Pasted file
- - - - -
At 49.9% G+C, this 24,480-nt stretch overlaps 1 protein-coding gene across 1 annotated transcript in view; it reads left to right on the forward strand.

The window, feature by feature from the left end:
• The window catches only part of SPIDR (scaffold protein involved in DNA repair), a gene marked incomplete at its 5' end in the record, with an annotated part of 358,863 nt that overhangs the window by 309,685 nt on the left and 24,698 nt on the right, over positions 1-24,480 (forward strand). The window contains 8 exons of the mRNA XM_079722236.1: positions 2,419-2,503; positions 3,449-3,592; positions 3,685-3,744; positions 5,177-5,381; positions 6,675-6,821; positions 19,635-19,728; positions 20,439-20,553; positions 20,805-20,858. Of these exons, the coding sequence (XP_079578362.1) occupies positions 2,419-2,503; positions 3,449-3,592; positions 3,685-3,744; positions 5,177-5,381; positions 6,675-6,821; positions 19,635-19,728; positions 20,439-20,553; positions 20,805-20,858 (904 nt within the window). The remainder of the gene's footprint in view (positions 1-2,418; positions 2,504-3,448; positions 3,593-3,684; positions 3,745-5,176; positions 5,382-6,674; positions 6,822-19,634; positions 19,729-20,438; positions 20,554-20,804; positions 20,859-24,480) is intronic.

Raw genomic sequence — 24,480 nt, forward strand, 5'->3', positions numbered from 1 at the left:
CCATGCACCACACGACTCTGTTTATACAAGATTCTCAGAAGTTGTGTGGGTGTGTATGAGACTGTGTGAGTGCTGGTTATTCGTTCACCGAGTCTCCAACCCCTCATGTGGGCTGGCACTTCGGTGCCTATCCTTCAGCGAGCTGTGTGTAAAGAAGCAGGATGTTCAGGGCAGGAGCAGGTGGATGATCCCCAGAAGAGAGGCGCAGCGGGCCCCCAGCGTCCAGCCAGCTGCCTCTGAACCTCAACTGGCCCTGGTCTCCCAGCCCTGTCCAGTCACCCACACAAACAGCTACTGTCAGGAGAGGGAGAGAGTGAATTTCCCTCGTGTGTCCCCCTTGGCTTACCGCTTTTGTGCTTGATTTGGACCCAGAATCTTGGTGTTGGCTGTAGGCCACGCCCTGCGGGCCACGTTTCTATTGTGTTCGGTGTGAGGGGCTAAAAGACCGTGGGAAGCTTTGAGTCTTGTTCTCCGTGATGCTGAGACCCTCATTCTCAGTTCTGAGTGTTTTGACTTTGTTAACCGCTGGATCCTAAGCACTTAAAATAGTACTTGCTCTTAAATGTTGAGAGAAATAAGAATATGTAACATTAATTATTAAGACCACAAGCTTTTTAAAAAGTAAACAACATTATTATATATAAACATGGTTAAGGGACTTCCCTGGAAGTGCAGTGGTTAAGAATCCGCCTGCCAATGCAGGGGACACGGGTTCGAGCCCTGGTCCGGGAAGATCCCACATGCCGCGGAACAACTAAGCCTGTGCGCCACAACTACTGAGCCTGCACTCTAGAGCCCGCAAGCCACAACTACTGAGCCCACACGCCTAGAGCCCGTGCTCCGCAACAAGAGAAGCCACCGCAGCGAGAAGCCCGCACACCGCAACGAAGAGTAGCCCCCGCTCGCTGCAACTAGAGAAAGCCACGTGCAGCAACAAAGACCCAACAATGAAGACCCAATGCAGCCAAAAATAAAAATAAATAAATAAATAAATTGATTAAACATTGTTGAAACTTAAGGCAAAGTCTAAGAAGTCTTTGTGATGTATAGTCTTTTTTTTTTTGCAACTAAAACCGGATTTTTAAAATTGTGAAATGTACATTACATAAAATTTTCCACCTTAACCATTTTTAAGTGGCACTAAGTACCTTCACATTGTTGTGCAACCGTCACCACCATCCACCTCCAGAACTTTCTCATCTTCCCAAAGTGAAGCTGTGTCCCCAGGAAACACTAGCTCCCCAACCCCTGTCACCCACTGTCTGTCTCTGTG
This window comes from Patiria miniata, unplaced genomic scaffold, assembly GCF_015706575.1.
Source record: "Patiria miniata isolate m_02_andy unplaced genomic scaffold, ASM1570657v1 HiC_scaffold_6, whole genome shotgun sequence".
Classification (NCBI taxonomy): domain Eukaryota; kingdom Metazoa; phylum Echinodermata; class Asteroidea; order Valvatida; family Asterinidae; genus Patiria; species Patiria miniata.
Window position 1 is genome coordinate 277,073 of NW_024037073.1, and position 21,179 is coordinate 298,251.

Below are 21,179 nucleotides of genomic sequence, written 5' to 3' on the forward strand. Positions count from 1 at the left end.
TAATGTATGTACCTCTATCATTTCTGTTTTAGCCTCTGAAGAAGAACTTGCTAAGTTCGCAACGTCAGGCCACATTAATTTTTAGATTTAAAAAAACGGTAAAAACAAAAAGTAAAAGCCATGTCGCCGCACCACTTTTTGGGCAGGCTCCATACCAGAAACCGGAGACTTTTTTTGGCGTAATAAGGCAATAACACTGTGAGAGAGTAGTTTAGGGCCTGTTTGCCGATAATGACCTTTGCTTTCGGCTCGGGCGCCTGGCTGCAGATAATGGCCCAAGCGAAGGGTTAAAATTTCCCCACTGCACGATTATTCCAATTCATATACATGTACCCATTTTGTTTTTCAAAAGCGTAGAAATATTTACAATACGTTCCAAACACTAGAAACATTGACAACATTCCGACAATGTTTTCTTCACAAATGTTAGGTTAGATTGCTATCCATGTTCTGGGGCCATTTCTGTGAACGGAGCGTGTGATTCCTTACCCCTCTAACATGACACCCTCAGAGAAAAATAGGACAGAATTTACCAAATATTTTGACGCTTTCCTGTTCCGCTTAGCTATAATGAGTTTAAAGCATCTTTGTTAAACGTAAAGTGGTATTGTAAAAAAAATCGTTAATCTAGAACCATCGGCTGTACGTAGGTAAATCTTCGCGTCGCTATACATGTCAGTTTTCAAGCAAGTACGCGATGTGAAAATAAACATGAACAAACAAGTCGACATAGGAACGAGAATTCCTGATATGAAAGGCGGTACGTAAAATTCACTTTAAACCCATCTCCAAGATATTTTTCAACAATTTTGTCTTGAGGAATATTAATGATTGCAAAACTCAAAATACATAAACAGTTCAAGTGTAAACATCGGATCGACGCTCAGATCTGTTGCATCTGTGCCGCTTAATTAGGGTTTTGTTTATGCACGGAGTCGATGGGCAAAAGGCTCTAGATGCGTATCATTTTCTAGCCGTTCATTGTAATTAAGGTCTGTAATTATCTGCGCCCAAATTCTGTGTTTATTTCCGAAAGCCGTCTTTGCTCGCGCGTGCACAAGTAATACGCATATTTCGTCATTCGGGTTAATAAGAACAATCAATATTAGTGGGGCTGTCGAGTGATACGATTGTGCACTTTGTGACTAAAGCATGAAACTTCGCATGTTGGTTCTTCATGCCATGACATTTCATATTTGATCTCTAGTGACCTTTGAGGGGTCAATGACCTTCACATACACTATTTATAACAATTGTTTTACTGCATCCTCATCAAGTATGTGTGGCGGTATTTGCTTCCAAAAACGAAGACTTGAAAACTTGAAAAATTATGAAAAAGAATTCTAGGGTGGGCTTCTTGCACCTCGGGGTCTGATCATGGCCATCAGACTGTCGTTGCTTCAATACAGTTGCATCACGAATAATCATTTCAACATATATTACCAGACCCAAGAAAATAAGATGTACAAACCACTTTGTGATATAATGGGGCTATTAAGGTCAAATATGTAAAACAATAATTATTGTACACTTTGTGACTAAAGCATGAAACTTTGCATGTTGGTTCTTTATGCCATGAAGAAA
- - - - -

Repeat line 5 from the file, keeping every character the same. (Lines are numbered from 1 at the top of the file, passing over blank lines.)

CCATGCACCACACGACTCTGTTTATACAAGATTCTCAGAAGTTGTGTGGGTGTGTATGAGACTGTGTGAGTGCTGGTTATTCGTTCACCGAGTCTCCAACCCCTCATGTGGGCTGGCACTTCGGTGCCTATCCTTCAGCGAGCTGTGTGTAAAGAAGCAGGATGTTCAGGGCAGGAGCAGGTGGATGATCCCCAGAAGAGAGGCGCAGCGGGCCCCCAGCGTCCAGCCAGCTGCCTCTGAACCTCAACTGGCCCTGGTCTCCCAGCCCTGTCCAGTCACCCACACAAACAGCTACTGTCAGGAGAGGGAGAGAGTGAATTTCCCTCGTGTGTCCCCCTTGGCTTACCGCTTTTGTGCTTGATTTGGACCCAGAATCTTGGTGTTGGCTGTAGGCCACGCCCTGCGGGCCACGTTTCTATTGTGTTCGGTGTGAGGGGCTAAAAGACCGTGGGAAGCTTTGAGTCTTGTTCTCCGTGATGCTGAGACCCTCATTCTCAGTTCTGAGTGTTTTGACTTTGTTAACCGCTGGATCCTAAGCACTTAAAATAGTACTTGCTCTTAAATGTTGAGAGAAATAAGAATATGTAACATTAATTATTAAGACCACAAGCTTTTTAAAAAGTAAACAACATTATTATATATAAACATGGTTAAGGGACTTCCCTGGAAGTGCAGTGGTTAAGAATCCGCCTGCCAATGCAGGGGACACGGGTTCGAGCCCTGGTCCGGGAAGATCCCACATGCCGCGGAACAACTAAGCCTGTGCGCCACAACTACTGAGCCTGCACTCTAGAGCCCGCAAGCCACAACTACTGAGCCCACACGCCTAGAGCCCGTGCTCCGCAACAAGAGAAGCCACCGCAGCGAGAAGCCCGCACACCGCAACGAAGAGTAGCCCCCGCTCGCTGCAACTAGAGAAAGCCACGTGCAGCAACAAAGACCCAACAATGAAGACCCAATGCAGCCAAAAATAAAAATAAATAAATAAATAAATTGATTAAACATTGTTGAAACTTAAGGCAAAGTCTAAGAAGTCTTTGTGATGTATAGTCTTTTTTTTTTTGCAACTAAAACCGGATTTTTAAAATTGTGAAATGTACATTACATAAAATTTTCCACCTTAACCATTTTTAAGTGGCACTAAGTACCTTCACATTGTTGTGCAACCGTCACCACCATCCACCTCCAGAACTTTCTCATCTTCCCAAAGTGAAGCTGTGTCCCCAGGAAACACTAGCTCCCCAACCCCTGTCACCCACTGTCTGTCTCTGTG